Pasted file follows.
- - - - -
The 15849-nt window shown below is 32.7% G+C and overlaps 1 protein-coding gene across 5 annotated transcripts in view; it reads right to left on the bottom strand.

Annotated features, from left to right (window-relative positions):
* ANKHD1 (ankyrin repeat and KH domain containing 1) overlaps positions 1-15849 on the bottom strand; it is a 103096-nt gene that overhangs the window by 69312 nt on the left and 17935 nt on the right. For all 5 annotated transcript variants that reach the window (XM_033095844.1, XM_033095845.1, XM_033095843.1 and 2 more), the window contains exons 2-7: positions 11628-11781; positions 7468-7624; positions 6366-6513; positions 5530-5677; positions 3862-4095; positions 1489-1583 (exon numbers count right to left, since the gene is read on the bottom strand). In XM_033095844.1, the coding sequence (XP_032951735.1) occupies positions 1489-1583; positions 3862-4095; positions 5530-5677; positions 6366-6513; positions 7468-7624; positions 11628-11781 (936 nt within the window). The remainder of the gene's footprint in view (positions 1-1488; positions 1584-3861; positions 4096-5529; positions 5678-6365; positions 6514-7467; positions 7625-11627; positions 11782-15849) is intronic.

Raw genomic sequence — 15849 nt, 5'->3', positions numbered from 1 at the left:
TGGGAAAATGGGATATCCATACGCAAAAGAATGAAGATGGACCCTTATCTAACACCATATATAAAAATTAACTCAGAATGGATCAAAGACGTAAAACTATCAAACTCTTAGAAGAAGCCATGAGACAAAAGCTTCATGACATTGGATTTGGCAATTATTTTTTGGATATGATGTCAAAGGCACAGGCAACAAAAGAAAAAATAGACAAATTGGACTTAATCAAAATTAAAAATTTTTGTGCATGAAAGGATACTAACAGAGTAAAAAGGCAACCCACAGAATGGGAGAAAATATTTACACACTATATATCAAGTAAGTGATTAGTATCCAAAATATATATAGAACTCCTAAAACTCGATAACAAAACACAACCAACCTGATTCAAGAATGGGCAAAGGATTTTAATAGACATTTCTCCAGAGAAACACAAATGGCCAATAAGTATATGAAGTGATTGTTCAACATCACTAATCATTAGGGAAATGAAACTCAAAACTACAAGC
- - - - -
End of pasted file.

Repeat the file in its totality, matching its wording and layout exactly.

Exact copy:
The 15849-nt window shown below is 32.7% G+C and overlaps 1 protein-coding gene across 5 annotated transcripts in view; it reads right to left on the bottom strand.

Annotated features, from left to right (window-relative positions):
* ANKHD1 (ankyrin repeat and KH domain containing 1) overlaps positions 1-15849 on the bottom strand; it is a 103096-nt gene that overhangs the window by 69312 nt on the left and 17935 nt on the right. For all 5 annotated transcript variants that reach the window (XM_033095844.1, XM_033095845.1, XM_033095843.1 and 2 more), the window contains exons 2-7: positions 11628-11781; positions 7468-7624; positions 6366-6513; positions 5530-5677; positions 3862-4095; positions 1489-1583 (exon numbers count right to left, since the gene is read on the bottom strand). In XM_033095844.1, the coding sequence (XP_032951735.1) occupies positions 1489-1583; positions 3862-4095; positions 5530-5677; positions 6366-6513; positions 7468-7624; positions 11628-11781 (936 nt within the window). The remainder of the gene's footprint in view (positions 1-1488; positions 1584-3861; positions 4096-5529; positions 5678-6365; positions 6514-7467; positions 7625-11627; positions 11782-15849) is intronic.

Raw genomic sequence — 15849 nt, 5'->3', positions numbered from 1 at the left:
TGGGAAAATGGGATATCCATACGCAAAAGAATGAAGATGGACCCTTATCTAACACCATATATAAAAATTAACTCAGAATGGATCAAAGACGTAAAACTATCAAACTCTTAGAAGAAGCCATGAGACAAAAGCTTCATGACATTGGATTTGGCAATTATTTTTTGGATATGATGTCAAAGGCACAGGCAACAAAAGAAAAAATAGACAAATTGGACTTAATCAAAATTAAAAATTTTTGTGCATGAAAGGATACTAACAGAGTAAAAAGGCAACCCACAGAATGGGAGAAAATATTTACACACTATATATCAAGTAAGTGATTAGTATCCAAAATATATATAGAACTCCTAAAACTCGATAACAAAACACAACCAACCTGATTCAAGAATGGGCAAAGGATTTTAATAGACATTTCTCCAGAGAAACACAAATGGCCAATAAGTATATGAAGTGATTGTTCAACATCACTAATCATTAGGGAAATGAAACTCAAAACTACAAGC